Italy foreign minister tapped as next premier
Facing troubled banks, poor economic growth
ROME | Italian Foreign Minister Paolo Gentiloni was tapped Sunday to form a new, Democrat-led government and end a political crisis so the country can quickly tackle pressing problems, which include troubled banks, an economy resisting growth and an electoral reform aimed at finally making the nation more governable.
“I’m aware of the urgency to give Italy a government in the fullness of its powers, to reassure the citizens and to face with utmost commitment and determination international, economic and social priorities,” the 62-year-old Mr. Gentiloni said.
If he succeeds in cobbling together a Cabinet with sufficient support in Parliament, Mr. Gentiloni will replace fellow Democrat Matteo Renzi in the premiership. Mr. Renzi has been acting in a caretaker role as premier since he quit on Dec. 7 after his nearly threeyear-old government suffered a stinging defeat in a referendum on reforms he had staked his job on.
Mr. Gentiloni didn’t say when he would report back to President Sergio Mattarella on progress in cobbling together a Cabinet, including his own replacement as foreign minister.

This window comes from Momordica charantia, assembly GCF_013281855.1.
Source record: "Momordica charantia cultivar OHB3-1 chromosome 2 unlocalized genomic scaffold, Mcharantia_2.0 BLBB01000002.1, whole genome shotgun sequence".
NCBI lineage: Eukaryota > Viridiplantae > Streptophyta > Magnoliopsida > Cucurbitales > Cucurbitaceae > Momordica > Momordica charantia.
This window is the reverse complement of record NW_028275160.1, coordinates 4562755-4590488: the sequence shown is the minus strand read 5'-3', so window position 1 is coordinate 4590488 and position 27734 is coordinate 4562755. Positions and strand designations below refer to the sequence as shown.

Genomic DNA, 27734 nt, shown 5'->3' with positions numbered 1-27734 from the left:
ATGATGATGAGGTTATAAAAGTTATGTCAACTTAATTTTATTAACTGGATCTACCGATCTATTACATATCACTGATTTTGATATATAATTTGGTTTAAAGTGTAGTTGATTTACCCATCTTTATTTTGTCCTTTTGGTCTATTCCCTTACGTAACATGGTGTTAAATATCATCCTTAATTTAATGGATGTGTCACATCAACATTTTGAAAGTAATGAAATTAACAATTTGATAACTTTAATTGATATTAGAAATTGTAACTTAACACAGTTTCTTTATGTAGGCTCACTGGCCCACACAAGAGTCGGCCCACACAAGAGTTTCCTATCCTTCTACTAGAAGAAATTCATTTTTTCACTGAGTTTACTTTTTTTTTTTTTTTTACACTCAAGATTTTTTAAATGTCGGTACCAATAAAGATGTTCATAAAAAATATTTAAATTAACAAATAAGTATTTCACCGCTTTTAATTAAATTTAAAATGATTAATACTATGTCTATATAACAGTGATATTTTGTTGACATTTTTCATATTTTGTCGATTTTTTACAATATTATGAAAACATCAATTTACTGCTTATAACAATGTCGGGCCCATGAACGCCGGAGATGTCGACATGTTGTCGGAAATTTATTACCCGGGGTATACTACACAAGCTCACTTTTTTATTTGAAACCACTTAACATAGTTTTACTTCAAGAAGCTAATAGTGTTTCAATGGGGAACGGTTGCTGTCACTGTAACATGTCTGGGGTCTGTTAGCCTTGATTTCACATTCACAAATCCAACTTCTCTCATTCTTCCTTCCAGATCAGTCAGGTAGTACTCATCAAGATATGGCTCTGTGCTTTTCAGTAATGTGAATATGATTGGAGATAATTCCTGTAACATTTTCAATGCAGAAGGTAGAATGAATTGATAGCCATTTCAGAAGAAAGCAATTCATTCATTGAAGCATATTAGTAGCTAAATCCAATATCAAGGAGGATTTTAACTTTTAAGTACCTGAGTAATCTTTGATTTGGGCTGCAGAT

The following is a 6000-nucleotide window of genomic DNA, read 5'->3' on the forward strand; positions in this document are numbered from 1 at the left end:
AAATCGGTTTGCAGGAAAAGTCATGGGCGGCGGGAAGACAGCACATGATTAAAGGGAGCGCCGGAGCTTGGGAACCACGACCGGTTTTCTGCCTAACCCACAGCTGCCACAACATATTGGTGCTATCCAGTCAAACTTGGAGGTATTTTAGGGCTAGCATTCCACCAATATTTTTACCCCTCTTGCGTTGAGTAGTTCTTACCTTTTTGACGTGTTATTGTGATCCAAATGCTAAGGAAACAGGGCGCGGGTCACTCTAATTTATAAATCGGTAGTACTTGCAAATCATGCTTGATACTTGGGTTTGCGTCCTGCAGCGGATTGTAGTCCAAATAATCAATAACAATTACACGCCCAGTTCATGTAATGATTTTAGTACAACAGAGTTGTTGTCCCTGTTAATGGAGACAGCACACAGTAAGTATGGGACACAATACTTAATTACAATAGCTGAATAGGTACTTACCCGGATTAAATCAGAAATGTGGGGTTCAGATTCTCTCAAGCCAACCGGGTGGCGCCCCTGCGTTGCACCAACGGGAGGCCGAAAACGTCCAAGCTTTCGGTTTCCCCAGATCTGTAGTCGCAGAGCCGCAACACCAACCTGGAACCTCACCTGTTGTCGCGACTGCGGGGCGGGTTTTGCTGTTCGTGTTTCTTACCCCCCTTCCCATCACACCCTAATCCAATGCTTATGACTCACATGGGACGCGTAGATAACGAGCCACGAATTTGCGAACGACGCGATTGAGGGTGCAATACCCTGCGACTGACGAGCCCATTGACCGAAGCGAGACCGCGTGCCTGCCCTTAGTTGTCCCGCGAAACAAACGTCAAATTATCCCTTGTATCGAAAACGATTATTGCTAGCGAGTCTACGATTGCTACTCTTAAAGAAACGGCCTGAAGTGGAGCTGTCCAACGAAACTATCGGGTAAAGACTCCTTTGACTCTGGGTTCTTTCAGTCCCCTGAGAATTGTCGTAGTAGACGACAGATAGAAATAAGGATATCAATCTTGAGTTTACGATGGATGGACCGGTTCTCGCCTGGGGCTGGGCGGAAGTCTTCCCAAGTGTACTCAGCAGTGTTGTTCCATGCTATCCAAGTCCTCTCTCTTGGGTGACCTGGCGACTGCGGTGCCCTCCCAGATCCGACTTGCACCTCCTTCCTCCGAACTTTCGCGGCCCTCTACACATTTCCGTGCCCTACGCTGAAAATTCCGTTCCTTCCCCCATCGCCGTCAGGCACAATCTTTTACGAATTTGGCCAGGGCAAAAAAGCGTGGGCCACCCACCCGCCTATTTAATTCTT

If he succeeds, the government will be sworn in, and then Mr. Gentiloni, as premier, would ask Parliament for the required confidence vote. Economy Minister Pier Carlo Padoan is widely expected to stay on, especially in the middle of the banking crisis.
If no snags develop, Mr. Gentiloni could be sworn in early this week.
“We’re getting down to work,” Mr. Renzi told reporters.
The populist 5-Star Movement and other opposition forces have been clamoring for an early election. But Mr. Mattarella, in weighing who should replace Mr. Renzi, pointed out the center-left government still commands a majority in Parliament.
After Mr. Mattarella gave the nod to Mr. Gentiloni at the Quirinal presidential palace, opposition groups, including the populist 5-Star Movement, stepped up demands for elections soon, since Italians resoundingly rejected Mr. Renzi’s reform agenda in the Dec. 4 ballot referendum.
“The people feel as if they’ve been taken for a ride, and want to vote who will decide their lives,” said a 5-Star lawmaker, Laura Castelli in a Facebook post that promoted the Movement’s “elections immediately” hashtag.
Mr. Renzi became Italy’s youngest-ever premier in February 2014 when he was 39. He still leads the Democratic Party, although is expected to face internal party challenges should he bid for a return to the premiership when elections are eventually scheduled.
During his party leadership, Mr. Renzi, who leans toward the political center, saw defections, especially from Democrats with a past in the former Communist Party.
One defector, Stefano Fassina, of the small Democratic Left party, labeled the next government a “Renzi-encore” and pushed for ‘’elections as soon as possible.”